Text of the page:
THERE is a staggering lack of common sense in the corporate strategies of a surprising number of companies.
Often the worst culprits are the biggest firms, as demonstrated by the near-collapse of Bank of Scotland parent HBOS. This bank should have had a simple business model but managed to mess things up spectacularly, and had to be rescued through a Government bail-out and takeover by Lloyds TSB. There are many less extreme examples.
So it is always a relief to hear of strategies that make perfect sense.
In recent days, it was almost a delight to read in Scottish cashmere specialist Johnstons of Elgin's annual results statement that the family-owned company had taken the decision to maintain its workforce, in spite of a downturn in business last year resulting from a milder winter in 2011/12. It did this to retain key craft skills.
This decision played a part in pushing it into a loss last year, reducing efficiency greatly.
Johnstons was happy to look through this short-term pain and take a longer view. Sure enough, its sales are rebounding this year. And, crucially, the manufacturer of jumpers, shawls, hats, scarves and cloth still has the necessary skills to meet demand from a discerning global customer base.
The greatest common sense often seems to come from long-established family companies with a formidable collective memory of all sorts of economic situations. Johnstons of Elgin goes back as far as 1797.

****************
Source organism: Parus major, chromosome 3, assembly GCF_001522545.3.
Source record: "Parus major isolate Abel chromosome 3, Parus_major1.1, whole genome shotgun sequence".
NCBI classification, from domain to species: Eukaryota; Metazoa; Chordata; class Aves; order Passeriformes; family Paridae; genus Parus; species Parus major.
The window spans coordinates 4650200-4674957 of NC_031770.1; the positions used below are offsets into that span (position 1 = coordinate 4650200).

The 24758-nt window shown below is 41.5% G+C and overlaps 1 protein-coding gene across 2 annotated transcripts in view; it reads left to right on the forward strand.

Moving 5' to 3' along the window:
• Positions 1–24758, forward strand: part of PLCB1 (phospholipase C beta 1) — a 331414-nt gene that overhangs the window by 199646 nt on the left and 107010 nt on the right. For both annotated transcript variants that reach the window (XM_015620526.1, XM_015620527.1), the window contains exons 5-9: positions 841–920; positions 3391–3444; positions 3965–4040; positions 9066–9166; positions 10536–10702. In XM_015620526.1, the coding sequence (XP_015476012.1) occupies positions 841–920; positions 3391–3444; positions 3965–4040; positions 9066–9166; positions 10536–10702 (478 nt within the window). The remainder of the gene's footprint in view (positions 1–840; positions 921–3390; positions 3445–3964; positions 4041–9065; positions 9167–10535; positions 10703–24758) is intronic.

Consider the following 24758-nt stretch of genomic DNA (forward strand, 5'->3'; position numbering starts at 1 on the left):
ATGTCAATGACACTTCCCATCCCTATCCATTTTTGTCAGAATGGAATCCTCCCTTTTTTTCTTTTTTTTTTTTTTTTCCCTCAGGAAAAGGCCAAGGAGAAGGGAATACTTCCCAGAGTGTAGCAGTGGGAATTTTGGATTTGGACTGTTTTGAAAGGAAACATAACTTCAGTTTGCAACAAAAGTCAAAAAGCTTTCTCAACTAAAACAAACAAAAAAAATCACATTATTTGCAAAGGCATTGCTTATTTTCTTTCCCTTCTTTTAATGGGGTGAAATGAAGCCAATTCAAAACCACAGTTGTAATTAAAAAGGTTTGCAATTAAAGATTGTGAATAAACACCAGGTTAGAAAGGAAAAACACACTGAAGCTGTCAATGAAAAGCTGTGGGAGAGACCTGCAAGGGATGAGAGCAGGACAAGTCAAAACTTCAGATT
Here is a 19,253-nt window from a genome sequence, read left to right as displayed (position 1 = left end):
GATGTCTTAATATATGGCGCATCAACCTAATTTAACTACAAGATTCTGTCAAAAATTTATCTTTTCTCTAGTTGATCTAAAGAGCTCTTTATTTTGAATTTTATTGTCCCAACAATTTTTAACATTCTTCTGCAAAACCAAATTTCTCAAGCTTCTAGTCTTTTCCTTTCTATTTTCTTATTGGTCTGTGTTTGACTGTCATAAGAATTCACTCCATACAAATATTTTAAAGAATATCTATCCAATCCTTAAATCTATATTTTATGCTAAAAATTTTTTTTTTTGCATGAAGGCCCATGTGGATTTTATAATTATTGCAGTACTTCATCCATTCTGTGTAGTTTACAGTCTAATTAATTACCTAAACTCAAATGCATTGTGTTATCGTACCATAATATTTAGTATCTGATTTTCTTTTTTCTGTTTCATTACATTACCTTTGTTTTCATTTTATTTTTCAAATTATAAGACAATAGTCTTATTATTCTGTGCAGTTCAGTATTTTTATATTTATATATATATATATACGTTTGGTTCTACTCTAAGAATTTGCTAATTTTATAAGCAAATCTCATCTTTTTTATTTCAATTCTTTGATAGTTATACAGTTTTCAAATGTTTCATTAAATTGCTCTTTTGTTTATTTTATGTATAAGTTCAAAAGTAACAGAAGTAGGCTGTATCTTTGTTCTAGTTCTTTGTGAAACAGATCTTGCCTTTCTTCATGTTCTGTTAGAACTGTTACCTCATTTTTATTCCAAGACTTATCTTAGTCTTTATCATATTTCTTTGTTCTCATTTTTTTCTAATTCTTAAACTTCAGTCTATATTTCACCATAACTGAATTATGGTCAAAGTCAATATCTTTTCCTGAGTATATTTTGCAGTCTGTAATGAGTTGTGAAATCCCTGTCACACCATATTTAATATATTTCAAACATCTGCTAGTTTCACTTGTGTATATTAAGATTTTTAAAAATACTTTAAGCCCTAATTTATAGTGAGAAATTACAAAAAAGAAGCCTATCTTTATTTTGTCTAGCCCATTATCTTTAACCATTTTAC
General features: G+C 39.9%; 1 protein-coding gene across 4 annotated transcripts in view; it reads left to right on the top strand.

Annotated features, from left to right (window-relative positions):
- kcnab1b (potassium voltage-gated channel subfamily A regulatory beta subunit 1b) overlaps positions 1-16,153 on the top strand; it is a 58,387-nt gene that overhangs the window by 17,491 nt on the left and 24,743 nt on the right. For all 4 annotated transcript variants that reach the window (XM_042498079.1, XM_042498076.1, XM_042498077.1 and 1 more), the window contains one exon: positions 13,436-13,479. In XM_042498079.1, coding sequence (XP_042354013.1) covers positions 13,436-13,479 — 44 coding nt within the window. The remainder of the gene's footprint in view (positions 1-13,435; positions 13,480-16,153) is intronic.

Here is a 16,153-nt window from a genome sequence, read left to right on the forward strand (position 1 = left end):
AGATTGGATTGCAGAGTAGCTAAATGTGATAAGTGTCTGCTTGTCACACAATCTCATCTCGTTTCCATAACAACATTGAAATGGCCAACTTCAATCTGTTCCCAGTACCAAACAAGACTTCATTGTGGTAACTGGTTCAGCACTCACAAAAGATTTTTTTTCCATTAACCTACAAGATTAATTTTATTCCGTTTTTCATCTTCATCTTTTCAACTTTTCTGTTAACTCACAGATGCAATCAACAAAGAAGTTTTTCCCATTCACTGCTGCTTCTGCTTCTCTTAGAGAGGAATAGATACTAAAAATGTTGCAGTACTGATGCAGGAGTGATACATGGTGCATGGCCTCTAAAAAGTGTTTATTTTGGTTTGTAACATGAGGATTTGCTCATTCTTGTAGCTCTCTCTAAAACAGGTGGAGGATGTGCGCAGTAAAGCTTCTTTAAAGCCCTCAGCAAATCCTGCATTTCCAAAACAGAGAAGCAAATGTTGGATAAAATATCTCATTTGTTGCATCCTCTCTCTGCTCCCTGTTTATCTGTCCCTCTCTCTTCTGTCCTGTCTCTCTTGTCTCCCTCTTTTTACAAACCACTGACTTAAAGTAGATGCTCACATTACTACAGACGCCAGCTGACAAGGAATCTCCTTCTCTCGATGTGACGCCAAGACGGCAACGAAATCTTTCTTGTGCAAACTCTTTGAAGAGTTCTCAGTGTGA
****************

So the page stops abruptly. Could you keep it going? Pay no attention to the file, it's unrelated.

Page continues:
Another business that is a fine example of making brave decisions with an eye on the long term is John Watson & Company, the Glasgow printer which traces its roots back to 1824. This firm, which has just left family ownership through a sale to Multi-Color Corporation of the US, has been operating in an even tougher sector than Johnstons. There have been no end of casualties in the printing business.
But John Watson, who stepped down as chairman of the Glasgow printer on October 1, made some big calls during his decades with the company which ensured its success.
He did big volumes of work in the 1980s for the US electronics giants which had set up in Scotland, including Compaq and Motorola.
He saw the writing on the wall and decided to specialise in designing and printing labels for the big Scotch whisky companies, which proved an extremely shrewd move.
Such big but essentially simple calls are often the ones that make the big differences for companies, their employees and their owners.
Those who become too obsessed with the latest quarter's figures or corporate fads, restructuring for the sake of it while rhyming off a load of jargon about synergies and all the rest of it, are often the ones who at times appear almost to lose sight of their actual business.
When it comes to Stock Market-listed companies especially, far too much value is destroyed by taking short-term decisions. Just imagine the clamour from big institutional investors if a listed company declared it was not cutting its staff even though it would run up a loss because it wanted to retain skills.
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